• 22. Outside the “Death Zone” 7,000 – 10,000 ppm CO on the swim platform 200 ppm CO 10 feet away Why?
  • 23. Pleasurecraft (ski boats, cabin cruisers, etc.)
  • 24. 26,700 ppm CO –boat moving26,700 ppm CO –boat moving Poisonings Resulting in Death/Drowning COHb: Minutes Exposed 57% 1 56% <1 56% 5 50% 1 - 2 48% 10-15 41% <1 67, 64, 64, 41, 39% in “minutes” Why? 10,000 ppm CO –boat stopped10,000 ppm CO –boat stopped Death Comes QuicklyDeath Comes Quickly
  • 25. It’s not just teak surfing! Example:Example: Saguaro Lake , AZ 2008Saguaro Lake , AZ 2008 22 year old male was sitting on the back deck of boat while the motor was at idle. Witnesses state he lost consciousness and fell into water. Bystanders pulled him from the water, at which point he was unresponsive. After they performed chest compressions for 2 minutes, he regained consciousness, sat up, spoke a few words and then again lost consciousness. His carbon monoxide reading was 45% upon transport. O2 saturation was 92%. Incident Information - Medical Transport Record
  • 26. Showers in a Toxic Environment “Preheat your wetsuit, warm up after a cool swim or wash sand and dirt from your feet and decks.” To use it, you have to be on the swim platform while the engines are running. 4 YO on the swim platform playing with the shower stopped breathing after less than 15 minutes. (COHb 2.2 % - 4 half- lives later) 4 children in various locations on a canopy-enclosed cabin cruiser. All found unconscious 45 minutes after last being seen; 1 died. (COHb = 47%) McCammon & Baron Nov 2009
  • 27. Cabin Cruisers Deaths and poisonings occur both inside and outside the cabin. By far, most cabin cruiser associated deaths occur inside the cabin. McCammon & Baron Nov 2009
  • 28. Cabin Cruisers Deaths and poisonings outside the cabin - Why? 41,600 ppm CO measured at the generator exhaust terminus 570 ppm CO 10 feet away
  • 29. Comparison of Swim Platform CO Concentration Windy day No wind
  • 30. Congested Boat Traffic – Lake Havasu On Memorial Day, Independence Day, or Labor Day, there may be as many as 700 boats in the Bridgewater Channel at any given time. If each boat has only one engine, and only a third of the boats are operating, exhaust is roughly equivalent to that of 40,000 automobiles.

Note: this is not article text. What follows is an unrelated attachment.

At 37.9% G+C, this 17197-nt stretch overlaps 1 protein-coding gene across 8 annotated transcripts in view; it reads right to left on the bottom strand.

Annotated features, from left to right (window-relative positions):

• 31. Congested Boat Traffic – Lake Havasu NIOSH found that over half of Lake Havasu City public safety workers in the Bridgewater Channel were overexposed to CO during 2003 Memorial Day weekend….. …And, more than half of the public safety workers in the Bridgewater Channel reported post-shift symptoms consistent with CO poisoning (headache, fatigue, weakness, visual disturbances, dizziness) on days with highest CO exposures.
  • 32. So… what needs to be done at the scene?So… what needs to be done at the scene? 1. Recognition1. Recognition • If a victim was anywhere on or near aIf a victim was anywhere on or near a boat with an engine, think CO.boat with an engine, think CO. • If a victim has a headache, nausea,If a victim has a headache, nausea, vomiting or loss of consciousness,vomiting or loss of consciousness, think CO.think CO. • Pitfalls: delay in COHb and/or normalPitfalls: delay in COHb and/or normal
  • 33. 2. Treatment2. Treatment a. Extrication / scene safetya. Extrication / scene safety b. 100% oxygenb. 100% oxygen So… what needs to be done at the scene?So… what needs to be done at the scene?
  • 34. Transport patients for further evaluation and treatment, including consideration of hyperbaric therapy, if they experienced: • LOC or • 1st COHb >25% or • Persistent abnormal mental status or • Abnormal cerebellar function at time of exam or • Cardiovascular disfunction (chest pain, arrhythmias, hypotension) associated with the poisoning or • If the patient is pregnant
  • 35. So - What do we need to do? 3. Report it3. Report it This is the key to prevention,This is the key to prevention, because if it doesn’t get counted, it didn’t happen.because if it doesn’t get counted, it didn’t happen. Notify the appropriate agencyNotify the appropriate agency (Sheriff, Boating Law Administrator, State Parks, State(Sheriff, Boating Law Administrator, State Parks, State Fish and Game, etc.)Fish and Game, etc.)
  • 36. It is time to redirect efforts from collecting examples of poisonings to prevention of poisonings.
  • 37. Prevent it ! Engineering controlsEngineering controls EducationEducation Legislation/Legislation/RegulationRegulation
  • 38. Education • Coast Guard Auxiliary offers boating safety class at Delta College • Published: Sunday, March 04, 2012, 10:30 AM • FRANKENLUST TWP. — The Coast Guard Auxiliary is offering a boating safety class at Delta College on March 10. • Topics include: • Boating Problems - Hypothermia; boating accidents and rescues; man overboard recovery; capsizing; running aground; river hazards; strainers: emergency radio calls; engine problems; equipment failures; carbon monoxide (CO); other boating and PWC problems.